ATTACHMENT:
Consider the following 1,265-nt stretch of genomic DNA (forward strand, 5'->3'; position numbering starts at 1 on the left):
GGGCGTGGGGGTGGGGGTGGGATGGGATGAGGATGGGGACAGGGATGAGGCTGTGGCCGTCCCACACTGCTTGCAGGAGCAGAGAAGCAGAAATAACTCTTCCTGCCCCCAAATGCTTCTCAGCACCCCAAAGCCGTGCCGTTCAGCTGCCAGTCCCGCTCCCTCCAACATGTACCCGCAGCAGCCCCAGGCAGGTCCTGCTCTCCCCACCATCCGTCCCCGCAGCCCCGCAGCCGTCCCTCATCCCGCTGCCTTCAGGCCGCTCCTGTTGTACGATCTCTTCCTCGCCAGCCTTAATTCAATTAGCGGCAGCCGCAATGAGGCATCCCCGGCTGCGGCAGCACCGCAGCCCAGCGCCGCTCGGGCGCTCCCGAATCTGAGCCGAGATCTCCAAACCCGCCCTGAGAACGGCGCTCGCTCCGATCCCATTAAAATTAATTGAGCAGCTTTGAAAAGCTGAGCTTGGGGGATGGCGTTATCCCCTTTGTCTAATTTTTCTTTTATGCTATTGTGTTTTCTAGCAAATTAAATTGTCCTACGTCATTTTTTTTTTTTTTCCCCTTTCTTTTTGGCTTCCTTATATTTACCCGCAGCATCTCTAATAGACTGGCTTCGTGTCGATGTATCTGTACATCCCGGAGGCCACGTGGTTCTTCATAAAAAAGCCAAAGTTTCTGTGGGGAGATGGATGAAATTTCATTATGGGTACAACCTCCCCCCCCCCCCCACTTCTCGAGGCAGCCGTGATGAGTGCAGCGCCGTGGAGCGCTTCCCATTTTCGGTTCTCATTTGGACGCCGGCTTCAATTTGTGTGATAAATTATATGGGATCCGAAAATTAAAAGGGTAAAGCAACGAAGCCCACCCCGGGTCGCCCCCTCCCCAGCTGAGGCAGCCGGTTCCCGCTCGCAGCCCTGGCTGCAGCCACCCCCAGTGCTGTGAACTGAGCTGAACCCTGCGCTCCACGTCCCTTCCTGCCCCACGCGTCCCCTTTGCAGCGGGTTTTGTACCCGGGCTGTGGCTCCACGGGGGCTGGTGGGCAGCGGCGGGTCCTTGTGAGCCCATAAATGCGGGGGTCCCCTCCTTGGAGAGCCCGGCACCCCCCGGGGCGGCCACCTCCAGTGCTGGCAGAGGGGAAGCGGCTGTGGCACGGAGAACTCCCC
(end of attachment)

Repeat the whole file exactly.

Consider the following 1,265-nt stretch of genomic DNA (forward strand, 5'->3'; position numbering starts at 1 on the left):
GGGCGTGGGGGTGGGGGTGGGATGGGATGAGGATGGGGACAGGGATGAGGCTGTGGCCGTCCCACACTGCTTGCAGGAGCAGAGAAGCAGAAATAACTCTTCCTGCCCCCAAATGCTTCTCAGCACCCCAAAGCCGTGCCGTTCAGCTGCCAGTCCCGCTCCCTCCAACATGTACCCGCAGCAGCCCCAGGCAGGTCCTGCTCTCCCCACCATCCGTCCCCGCAGCCCCGCAGCCGTCCCTCATCCCGCTGCCTTCAGGCCGCTCCTGTTGTACGATCTCTTCCTCGCCAGCCTTAATTCAATTAGCGGCAGCCGCAATGAGGCATCCCCGGCTGCGGCAGCACCGCAGCCCAGCGCCGCTCGGGCGCTCCCGAATCTGAGCCGAGATCTCCAAACCCGCCCTGAGAACGGCGCTCGCTCCGATCCCATTAAAATTAATTGAGCAGCTTTGAAAAGCTGAGCTTGGGGGATGGCGTTATCCCCTTTGTCTAATTTTTCTTTTATGCTATTGTGTTTTCTAGCAAATTAAATTGTCCTACGTCATTTTTTTTTTTTTTCCCCTTTCTTTTTGGCTTCCTTATATTTACCCGCAGCATCTCTAATAGACTGGCTTCGTGTCGATGTATCTGTACATCCCGGAGGCCACGTGGTTCTTCATAAAAAAGCCAAAGTTTCTGTGGGGAGATGGATGAAATTTCATTATGGGTACAACCTCCCCCCCCCCCCCACTTCTCGAGGCAGCCGTGATGAGTGCAGCGCCGTGGAGCGCTTCCCATTTTCGGTTCTCATTTGGACGCCGGCTTCAATTTGTGTGATAAATTATATGGGATCCGAAAATTAAAAGGGTAAAGCAACGAAGCCCACCCCGGGTCGCCCCCTCCCCAGCTGAGGCAGCCGGTTCCCGCTCGCAGCCCTGGCTGCAGCCACCCCCAGTGCTGTGAACTGAGCTGAACCCTGCGCTCCACGTCCCTTCCTGCCCCACGCGTCCCCTTTGCAGCGGGTTTTGTACCCGGGCTGTGGCTCCACGGGGGCTGGTGGGCAGCGGCGGGTCCTTGTGAGCCCATAAATGCGGGGGTCCCCTCCTTGGAGAGCCCGGCACCCCCCGGGGCGGCCACCTCCAGTGCTGGCAGAGGGGAAGCGGCTGTGGCACGGAGAACTCCCC